Spain slipped into recession at the end of 2008. In the first quarter of 2010, GDP has increased at 0.1% and this is the first rise for this indicator, after seven consecutive quarters of contraction.
Most of the fourth-quarter contraction is attributable to a 2.4 % fall in domestic investment and consumption, the Bank of Spain conclude that the drop in spending by households had an even bigger negative impact than the end of Spain’s extended housing and construction boom.
Basically the roots of the Spanish “problem” are undoubtedly many and complex, but there is one underlying ingredient in the present dynamic which more or less governs everything else: the dependence on external financing due to the ongoing current account deficit.
Since the onset of the economic crisis, Spain, fourth largest economy of the euro zone, has seen its official unemployment rate double to almost 20% of the workforce, going from 1.76 million unemployed in the second quarter 2007 to 4.6 million in the first quarter of 2010.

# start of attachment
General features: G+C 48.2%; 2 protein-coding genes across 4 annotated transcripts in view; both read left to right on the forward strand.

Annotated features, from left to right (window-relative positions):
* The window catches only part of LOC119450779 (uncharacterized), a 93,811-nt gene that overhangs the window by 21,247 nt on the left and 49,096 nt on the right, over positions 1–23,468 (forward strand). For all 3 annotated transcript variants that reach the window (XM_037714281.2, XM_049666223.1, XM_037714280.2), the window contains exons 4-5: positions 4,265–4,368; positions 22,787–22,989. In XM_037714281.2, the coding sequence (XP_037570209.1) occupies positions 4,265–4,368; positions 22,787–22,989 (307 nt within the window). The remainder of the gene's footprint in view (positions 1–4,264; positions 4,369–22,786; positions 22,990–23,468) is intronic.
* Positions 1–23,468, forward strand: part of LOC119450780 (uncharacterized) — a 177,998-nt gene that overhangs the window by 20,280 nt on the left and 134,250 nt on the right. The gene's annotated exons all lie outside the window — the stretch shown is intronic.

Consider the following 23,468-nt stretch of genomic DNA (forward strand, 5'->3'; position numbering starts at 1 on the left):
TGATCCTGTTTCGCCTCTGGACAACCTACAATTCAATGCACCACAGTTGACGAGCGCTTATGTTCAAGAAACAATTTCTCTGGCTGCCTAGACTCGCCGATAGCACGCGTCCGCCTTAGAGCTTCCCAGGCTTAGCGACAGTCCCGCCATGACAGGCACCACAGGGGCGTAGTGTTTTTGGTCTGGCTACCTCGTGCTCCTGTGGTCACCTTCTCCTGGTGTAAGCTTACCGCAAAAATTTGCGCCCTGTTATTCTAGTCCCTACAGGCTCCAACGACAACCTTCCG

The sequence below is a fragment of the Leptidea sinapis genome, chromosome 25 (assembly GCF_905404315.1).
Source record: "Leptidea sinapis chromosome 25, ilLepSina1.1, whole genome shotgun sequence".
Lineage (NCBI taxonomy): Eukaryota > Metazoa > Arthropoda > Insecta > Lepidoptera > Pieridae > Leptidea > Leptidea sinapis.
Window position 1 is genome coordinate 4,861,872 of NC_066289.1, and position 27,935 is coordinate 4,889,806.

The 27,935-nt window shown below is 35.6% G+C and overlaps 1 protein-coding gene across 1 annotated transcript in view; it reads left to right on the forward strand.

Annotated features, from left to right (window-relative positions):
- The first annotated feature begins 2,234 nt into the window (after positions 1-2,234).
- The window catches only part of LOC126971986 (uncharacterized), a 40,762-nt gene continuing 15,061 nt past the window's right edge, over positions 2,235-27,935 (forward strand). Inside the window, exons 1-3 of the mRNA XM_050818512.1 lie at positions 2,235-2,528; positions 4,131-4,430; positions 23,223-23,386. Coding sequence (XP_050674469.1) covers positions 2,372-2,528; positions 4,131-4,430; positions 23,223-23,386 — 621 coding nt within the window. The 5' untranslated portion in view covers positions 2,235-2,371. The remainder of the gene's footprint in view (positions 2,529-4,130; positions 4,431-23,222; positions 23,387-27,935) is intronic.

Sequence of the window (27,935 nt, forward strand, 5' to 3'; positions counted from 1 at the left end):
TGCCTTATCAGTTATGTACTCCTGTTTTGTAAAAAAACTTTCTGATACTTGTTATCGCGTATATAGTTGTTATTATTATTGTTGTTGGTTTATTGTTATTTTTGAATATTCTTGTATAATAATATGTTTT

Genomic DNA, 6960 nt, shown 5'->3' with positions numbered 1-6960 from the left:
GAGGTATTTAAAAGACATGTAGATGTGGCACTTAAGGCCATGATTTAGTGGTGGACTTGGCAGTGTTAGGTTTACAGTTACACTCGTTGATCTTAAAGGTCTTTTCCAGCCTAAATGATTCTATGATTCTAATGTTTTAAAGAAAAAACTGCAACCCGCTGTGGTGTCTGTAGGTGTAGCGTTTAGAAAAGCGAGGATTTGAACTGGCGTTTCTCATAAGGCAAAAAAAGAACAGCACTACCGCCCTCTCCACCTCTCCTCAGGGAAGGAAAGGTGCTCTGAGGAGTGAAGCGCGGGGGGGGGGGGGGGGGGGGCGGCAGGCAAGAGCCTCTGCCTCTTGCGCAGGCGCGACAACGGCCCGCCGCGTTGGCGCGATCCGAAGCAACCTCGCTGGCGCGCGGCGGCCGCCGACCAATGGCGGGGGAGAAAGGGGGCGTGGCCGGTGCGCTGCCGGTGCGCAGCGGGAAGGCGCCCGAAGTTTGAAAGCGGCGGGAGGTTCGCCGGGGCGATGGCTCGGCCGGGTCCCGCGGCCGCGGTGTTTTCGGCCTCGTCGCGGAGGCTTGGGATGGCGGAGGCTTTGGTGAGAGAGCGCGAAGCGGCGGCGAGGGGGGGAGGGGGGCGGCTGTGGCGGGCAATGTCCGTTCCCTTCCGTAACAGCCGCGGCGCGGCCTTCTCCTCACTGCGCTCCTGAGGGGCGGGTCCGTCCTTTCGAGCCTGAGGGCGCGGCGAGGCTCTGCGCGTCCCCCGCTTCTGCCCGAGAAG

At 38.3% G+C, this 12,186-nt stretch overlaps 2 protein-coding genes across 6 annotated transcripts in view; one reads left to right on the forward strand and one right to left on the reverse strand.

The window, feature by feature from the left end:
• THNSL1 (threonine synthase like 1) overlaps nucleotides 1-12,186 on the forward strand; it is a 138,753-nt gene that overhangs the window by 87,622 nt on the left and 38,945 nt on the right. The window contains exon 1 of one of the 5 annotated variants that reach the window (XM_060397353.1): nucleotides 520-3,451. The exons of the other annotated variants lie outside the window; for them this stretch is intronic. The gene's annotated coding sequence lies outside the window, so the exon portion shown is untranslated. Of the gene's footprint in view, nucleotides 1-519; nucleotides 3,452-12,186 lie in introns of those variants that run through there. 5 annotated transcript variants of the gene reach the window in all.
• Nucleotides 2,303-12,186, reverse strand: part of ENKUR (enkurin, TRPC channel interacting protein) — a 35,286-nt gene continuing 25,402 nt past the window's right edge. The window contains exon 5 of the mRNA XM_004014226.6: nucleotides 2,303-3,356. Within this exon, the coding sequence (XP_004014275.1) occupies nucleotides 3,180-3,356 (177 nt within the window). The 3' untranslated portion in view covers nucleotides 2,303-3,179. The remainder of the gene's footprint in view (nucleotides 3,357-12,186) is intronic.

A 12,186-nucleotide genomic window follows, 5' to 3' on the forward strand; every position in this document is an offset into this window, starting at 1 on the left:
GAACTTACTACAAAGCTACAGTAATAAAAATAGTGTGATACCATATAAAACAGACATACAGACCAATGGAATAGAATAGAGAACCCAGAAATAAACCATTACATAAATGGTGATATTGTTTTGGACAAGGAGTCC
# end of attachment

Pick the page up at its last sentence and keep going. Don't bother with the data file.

However, Spain can be considered a successful model of labor integration, which has incorporated a large number of immigrants. In 10 years, these came to account for 10 % of the total population. Temporary jobs rapidly grew according to this demand, but the recession destroyed most of them, leaving thousands of people without a job, what led to a big increase in the number of people getting unemployment benefits, and inflating public spending dramatically.
Read more: Recession & unemployment Spain